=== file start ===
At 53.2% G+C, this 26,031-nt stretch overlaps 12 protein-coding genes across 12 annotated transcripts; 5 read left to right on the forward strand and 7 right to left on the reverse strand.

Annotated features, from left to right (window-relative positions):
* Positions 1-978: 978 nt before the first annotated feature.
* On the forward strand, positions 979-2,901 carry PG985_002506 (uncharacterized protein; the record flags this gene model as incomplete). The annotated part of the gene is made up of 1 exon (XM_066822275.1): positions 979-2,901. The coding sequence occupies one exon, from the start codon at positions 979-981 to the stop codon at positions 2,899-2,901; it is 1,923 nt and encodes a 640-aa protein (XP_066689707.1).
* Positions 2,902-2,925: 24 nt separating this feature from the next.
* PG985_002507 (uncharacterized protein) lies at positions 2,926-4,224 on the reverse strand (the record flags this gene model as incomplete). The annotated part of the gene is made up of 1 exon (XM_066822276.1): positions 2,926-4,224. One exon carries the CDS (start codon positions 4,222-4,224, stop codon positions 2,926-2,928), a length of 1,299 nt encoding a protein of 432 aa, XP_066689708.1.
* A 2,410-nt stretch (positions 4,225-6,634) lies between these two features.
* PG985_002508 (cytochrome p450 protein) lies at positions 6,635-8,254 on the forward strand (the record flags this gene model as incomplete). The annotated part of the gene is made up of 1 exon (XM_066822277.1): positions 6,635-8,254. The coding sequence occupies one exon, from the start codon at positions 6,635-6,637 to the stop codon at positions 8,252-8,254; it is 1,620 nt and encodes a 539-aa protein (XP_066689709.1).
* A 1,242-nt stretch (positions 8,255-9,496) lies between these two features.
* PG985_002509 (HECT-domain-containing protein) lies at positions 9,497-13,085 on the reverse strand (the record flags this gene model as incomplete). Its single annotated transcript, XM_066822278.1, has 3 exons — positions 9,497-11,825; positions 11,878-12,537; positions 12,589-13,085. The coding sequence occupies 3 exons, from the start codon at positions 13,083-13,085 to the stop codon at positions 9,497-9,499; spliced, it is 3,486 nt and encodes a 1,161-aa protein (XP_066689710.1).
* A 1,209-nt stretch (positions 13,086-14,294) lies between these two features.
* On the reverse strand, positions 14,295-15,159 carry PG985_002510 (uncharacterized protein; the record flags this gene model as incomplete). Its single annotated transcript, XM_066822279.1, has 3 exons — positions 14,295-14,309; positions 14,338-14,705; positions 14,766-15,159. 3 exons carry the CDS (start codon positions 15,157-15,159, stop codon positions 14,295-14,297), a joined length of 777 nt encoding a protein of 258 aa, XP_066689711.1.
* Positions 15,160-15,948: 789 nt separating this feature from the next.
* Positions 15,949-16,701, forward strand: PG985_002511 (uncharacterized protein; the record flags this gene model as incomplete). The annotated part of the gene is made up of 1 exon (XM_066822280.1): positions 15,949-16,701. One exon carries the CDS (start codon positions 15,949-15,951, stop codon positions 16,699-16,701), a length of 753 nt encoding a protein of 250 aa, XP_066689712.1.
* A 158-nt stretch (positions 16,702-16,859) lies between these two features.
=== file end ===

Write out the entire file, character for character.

At 53.2% G+C, this 26,031-nt stretch overlaps 12 protein-coding genes across 12 annotated transcripts; 5 read left to right on the forward strand and 7 right to left on the reverse strand.

Annotated features, from left to right (window-relative positions):
* Positions 1-978: 978 nt before the first annotated feature.
* On the forward strand, positions 979-2,901 carry PG985_002506 (uncharacterized protein; the record flags this gene model as incomplete). The annotated part of the gene is made up of 1 exon (XM_066822275.1): positions 979-2,901. The coding sequence occupies one exon, from the start codon at positions 979-981 to the stop codon at positions 2,899-2,901; it is 1,923 nt and encodes a 640-aa protein (XP_066689707.1).
* Positions 2,902-2,925: 24 nt separating this feature from the next.
* PG985_002507 (uncharacterized protein) lies at positions 2,926-4,224 on the reverse strand (the record flags this gene model as incomplete). The annotated part of the gene is made up of 1 exon (XM_066822276.1): positions 2,926-4,224. One exon carries the CDS (start codon positions 4,222-4,224, stop codon positions 2,926-2,928), a length of 1,299 nt encoding a protein of 432 aa, XP_066689708.1.
* A 2,410-nt stretch (positions 4,225-6,634) lies between these two features.
* PG985_002508 (cytochrome p450 protein) lies at positions 6,635-8,254 on the forward strand (the record flags this gene model as incomplete). The annotated part of the gene is made up of 1 exon (XM_066822277.1): positions 6,635-8,254. The coding sequence occupies one exon, from the start codon at positions 6,635-6,637 to the stop codon at positions 8,252-8,254; it is 1,620 nt and encodes a 539-aa protein (XP_066689709.1).
* A 1,242-nt stretch (positions 8,255-9,496) lies between these two features.
* PG985_002509 (HECT-domain-containing protein) lies at positions 9,497-13,085 on the reverse strand (the record flags this gene model as incomplete). Its single annotated transcript, XM_066822278.1, has 3 exons — positions 9,497-11,825; positions 11,878-12,537; positions 12,589-13,085. The coding sequence occupies 3 exons, from the start codon at positions 13,083-13,085 to the stop codon at positions 9,497-9,499; spliced, it is 3,486 nt and encodes a 1,161-aa protein (XP_066689710.1).
* A 1,209-nt stretch (positions 13,086-14,294) lies between these two features.
* On the reverse strand, positions 14,295-15,159 carry PG985_002510 (uncharacterized protein; the record flags this gene model as incomplete). Its single annotated transcript, XM_066822279.1, has 3 exons — positions 14,295-14,309; positions 14,338-14,705; positions 14,766-15,159. 3 exons carry the CDS (start codon positions 15,157-15,159, stop codon positions 14,295-14,297), a joined length of 777 nt encoding a protein of 258 aa, XP_066689711.1.
* Positions 15,160-15,948: 789 nt separating this feature from the next.
* Positions 15,949-16,701, forward strand: PG985_002511 (uncharacterized protein; the record flags this gene model as incomplete). The annotated part of the gene is made up of 1 exon (XM_066822280.1): positions 15,949-16,701. One exon carries the CDS (start codon positions 15,949-15,951, stop codon positions 16,699-16,701), a length of 753 nt encoding a protein of 250 aa, XP_066689712.1.
* A 158-nt stretch (positions 16,702-16,859) lies between these two features.